D.B.A. Baker College (Michigan), 2016.
Specialization: Education leadership; Business administration
Distributed leadership and micropolitical conflict
105 pages. UMI #: 10018961
Citation, Abstract & Full text in ProQuest Dissertations & Theses Database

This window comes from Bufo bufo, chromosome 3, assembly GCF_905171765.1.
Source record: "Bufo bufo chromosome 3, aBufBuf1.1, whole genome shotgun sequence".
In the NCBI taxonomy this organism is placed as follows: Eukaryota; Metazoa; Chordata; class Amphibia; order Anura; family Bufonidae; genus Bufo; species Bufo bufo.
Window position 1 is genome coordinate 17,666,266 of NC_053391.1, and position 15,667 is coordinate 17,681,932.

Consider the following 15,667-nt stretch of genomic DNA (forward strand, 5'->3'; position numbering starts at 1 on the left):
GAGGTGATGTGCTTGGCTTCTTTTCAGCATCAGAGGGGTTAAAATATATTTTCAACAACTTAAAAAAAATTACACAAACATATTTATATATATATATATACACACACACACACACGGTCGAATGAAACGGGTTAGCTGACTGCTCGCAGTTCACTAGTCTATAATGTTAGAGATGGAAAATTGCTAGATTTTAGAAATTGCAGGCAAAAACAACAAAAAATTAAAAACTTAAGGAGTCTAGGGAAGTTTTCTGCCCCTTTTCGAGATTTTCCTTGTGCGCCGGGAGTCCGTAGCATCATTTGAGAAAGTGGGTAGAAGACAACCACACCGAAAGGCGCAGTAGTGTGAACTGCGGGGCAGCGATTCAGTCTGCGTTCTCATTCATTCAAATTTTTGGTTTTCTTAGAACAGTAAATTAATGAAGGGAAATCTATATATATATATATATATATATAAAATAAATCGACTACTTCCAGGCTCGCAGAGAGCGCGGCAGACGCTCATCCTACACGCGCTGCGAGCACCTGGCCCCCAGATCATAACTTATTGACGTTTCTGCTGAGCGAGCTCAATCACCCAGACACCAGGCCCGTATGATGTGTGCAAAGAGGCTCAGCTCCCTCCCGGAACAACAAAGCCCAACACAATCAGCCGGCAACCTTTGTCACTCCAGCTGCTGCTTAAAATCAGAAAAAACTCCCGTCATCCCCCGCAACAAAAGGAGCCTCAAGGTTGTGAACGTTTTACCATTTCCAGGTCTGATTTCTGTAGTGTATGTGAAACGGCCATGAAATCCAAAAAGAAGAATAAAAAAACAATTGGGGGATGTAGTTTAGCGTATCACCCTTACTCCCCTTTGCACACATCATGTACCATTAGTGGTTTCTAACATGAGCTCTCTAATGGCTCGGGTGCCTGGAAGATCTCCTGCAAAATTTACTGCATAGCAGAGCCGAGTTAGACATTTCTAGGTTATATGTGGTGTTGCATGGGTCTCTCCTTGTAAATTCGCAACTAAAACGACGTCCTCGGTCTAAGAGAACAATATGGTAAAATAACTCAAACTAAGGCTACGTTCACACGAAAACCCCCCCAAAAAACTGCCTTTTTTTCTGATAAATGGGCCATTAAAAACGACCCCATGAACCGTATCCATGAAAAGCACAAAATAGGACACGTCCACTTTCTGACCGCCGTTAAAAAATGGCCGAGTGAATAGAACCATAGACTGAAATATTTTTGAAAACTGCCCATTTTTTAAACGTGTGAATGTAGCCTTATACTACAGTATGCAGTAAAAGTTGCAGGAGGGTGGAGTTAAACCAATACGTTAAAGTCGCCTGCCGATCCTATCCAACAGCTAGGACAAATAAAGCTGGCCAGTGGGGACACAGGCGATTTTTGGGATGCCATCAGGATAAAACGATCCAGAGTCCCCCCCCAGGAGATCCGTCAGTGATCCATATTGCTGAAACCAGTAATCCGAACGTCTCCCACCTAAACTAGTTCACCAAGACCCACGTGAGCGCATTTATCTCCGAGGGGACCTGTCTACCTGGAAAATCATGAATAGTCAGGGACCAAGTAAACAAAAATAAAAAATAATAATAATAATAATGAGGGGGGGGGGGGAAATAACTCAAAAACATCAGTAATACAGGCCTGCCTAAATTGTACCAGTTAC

Distributed leadership is prescribed by the U.S Department of Education as the leadership model for the U.S. public school system. The problem is that micropolitical conflict may affect teacher attitudes. The purpose of this qualitative case study was to better understand how micropolitical conflict in the distributed leadership model affects teacher attitudes. The theoretical framework was based on Flessa’s assertion that the study of distributed leadership and micropolitics has the potential to generate useful analysis of teacher experiences and expectations. The research questions inquired about how distributed leadership affects public school teacher motivation, micropolitical conflict among teachers and teacher leaders, teacher performance, and student academic achievement. The data collection consisted of face-to-face interviews with a random sample of 12 teachers. The teachers randomly sampled were from a population of 61 elementary, junior high, and high school teachers in a southeastern Michigan school district. Transcripts were coded for themes. Key results showed that teacher motivation and performance were affected by lack of student academic support at home and by state testing requirements and that there was minimal micropolitical conflict among teachers and teacher leaders. The results of this study can be used by parents, teachers, principals, and school administrators to improve teacher motivation and performance.